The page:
But that’s not a bad thing at all, and is one of the great social benefits of collective bargaining. So how exactly does collective bargaining oil the wheels of capitalism? Collective bargaining provides management with a method for dealing with employees in an equitable way. But not only equitable, but also seen to be equitable. If areas of common interest are maximised, and stressed in the collective bargaining process, this can reinforce a an acceptance of common interest by the workforce (Purcell, 1979). The process of collective bargaining also legitimises trade unions within the company or employing organisation.

Purcell also contends that this legitimacy can give trade union members a sense of belonging to the organisation (1979). These three things; the sense of equality, common interest and belonging will make workers more content, minimise conflict and create a feeling of stability within the company. Collective bargaining, when agreements that come from it are for set time periods, can allow management to plan for the future based on those agreements and the knowledge that the unions are likely to cooperate. All of the above oil the wheels of a capitalist society. And as I both live in and believe in a largely capitalist society, this has to be a good social influence. Collective bargaining also has its disadvantages as far as capitalism is concerned.

In cases where radicals have managed to hijack the union’s side of collective bargaining then unreasonable demands can lead to severe conflict. The same can be said of the employer side. Inflexible and uncompromising employers can cause severe disharmony, and possibly cause irreversible damage to the employee-employer relationship. But this will only occur in a minority of situations. The greatest disadvantages of collective bargaining in a capitalist society lie mainly in the financial arena.

Collective bargaining in the form of wage rounds leads to both wage and grade drift. Wage drift leads to higher wage costs for employers and higher inflation within the economy, which in turn leads to higher interest rates and lower investment. Lower investment means that fewer jobs are created, unemployment rises, social welfare payments increase and possibly an increase in the national debt. Following these consequences there would be less money in the economy overall in real terms. Grade drift is a problem for employers which is linked to wage drift.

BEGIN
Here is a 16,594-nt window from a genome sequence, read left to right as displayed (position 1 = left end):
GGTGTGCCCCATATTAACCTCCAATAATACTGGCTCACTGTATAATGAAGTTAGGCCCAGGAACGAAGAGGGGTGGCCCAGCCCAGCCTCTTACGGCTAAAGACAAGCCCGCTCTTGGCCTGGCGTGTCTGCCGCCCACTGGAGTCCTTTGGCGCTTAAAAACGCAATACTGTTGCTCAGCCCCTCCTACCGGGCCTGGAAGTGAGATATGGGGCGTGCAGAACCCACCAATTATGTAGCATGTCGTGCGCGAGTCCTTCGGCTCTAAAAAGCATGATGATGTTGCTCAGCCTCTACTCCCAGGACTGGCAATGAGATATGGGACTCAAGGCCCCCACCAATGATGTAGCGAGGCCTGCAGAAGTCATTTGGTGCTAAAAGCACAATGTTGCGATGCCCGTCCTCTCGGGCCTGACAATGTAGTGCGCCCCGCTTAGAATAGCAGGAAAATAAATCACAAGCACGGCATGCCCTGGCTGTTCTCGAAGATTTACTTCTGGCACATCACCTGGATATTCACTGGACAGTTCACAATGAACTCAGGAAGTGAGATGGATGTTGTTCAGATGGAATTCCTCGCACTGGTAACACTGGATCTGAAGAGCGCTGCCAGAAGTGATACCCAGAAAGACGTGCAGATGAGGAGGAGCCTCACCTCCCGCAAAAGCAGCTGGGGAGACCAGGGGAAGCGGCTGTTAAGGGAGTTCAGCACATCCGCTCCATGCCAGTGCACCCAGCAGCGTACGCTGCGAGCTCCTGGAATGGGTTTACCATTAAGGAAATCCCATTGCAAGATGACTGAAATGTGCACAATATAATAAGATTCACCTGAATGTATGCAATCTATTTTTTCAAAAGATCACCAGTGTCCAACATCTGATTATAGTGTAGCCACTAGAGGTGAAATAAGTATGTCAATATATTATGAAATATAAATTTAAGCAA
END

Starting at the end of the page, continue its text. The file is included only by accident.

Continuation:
Grade drift occurs where secure jobs are one of the trade unions aims in collective bargaining. As jobs become more automated with the advance of technology, employers are forced to keep staff to keep to previous agreements. As companies no longer need as many staff the workforce tends to get older, with rising wage costs and mainly static skill levels. In Ireland over the last 25 years, the focus of collective bargaining has been widened to a nation-wide one from localised and industry level, with various degrees of success. This focus on the nation-wide picture has led to 7 national wage agreements, 2 national understandings, and three other agreements or programmes; the Programme for National Recovery (PNR), The Programme for Economic and Social Progress and the Programme for Competitiveness and Work.

It is my opinion that centralised collective bargaining has evolved in much the same manner as collective bargaining itself; focusing on purely economic issues, and then steadily including more social issues. While the national wage agreement secured certain pay increases, the re …